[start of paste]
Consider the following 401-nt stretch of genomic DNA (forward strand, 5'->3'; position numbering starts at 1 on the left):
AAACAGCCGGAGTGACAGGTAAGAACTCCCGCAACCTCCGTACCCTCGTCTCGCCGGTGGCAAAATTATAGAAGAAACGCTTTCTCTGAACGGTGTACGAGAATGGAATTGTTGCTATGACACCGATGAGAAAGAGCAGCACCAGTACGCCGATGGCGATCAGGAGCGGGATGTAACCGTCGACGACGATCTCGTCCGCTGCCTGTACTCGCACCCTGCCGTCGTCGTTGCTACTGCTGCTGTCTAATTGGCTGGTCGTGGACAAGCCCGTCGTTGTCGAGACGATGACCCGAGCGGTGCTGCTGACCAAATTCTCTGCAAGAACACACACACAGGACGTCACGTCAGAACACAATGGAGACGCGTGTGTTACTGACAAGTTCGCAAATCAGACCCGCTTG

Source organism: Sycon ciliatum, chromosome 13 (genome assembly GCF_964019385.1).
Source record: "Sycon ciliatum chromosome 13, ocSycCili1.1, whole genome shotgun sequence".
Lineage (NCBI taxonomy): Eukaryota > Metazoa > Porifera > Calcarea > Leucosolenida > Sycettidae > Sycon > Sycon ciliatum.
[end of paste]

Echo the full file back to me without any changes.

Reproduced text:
Consider the following 401-nt stretch of genomic DNA (forward strand, 5'->3'; position numbering starts at 1 on the left):
AAACAGCCGGAGTGACAGGTAAGAACTCCCGCAACCTCCGTACCCTCGTCTCGCCGGTGGCAAAATTATAGAAGAAACGCTTTCTCTGAACGGTGTACGAGAATGGAATTGTTGCTATGACACCGATGAGAAAGAGCAGCACCAGTACGCCGATGGCGATCAGGAGCGGGATGTAACCGTCGACGACGATCTCGTCCGCTGCCTGTACTCGCACCCTGCCGTCGTCGTTGCTACTGCTGCTGTCTAATTGGCTGGTCGTGGACAAGCCCGTCGTTGTCGAGACGATGACCCGAGCGGTGCTGCTGACCAAATTCTCTGCAAGAACACACACACAGGACGTCACGTCAGAACACAATGGAGACGCGTGTGTTACTGACAAGTTCGCAAATCAGACCCGCTTG

Source organism: Sycon ciliatum, chromosome 13 (genome assembly GCF_964019385.1).
Source record: "Sycon ciliatum chromosome 13, ocSycCili1.1, whole genome shotgun sequence".
Lineage (NCBI taxonomy): Eukaryota > Metazoa > Porifera > Calcarea > Leucosolenida > Sycettidae > Sycon > Sycon ciliatum.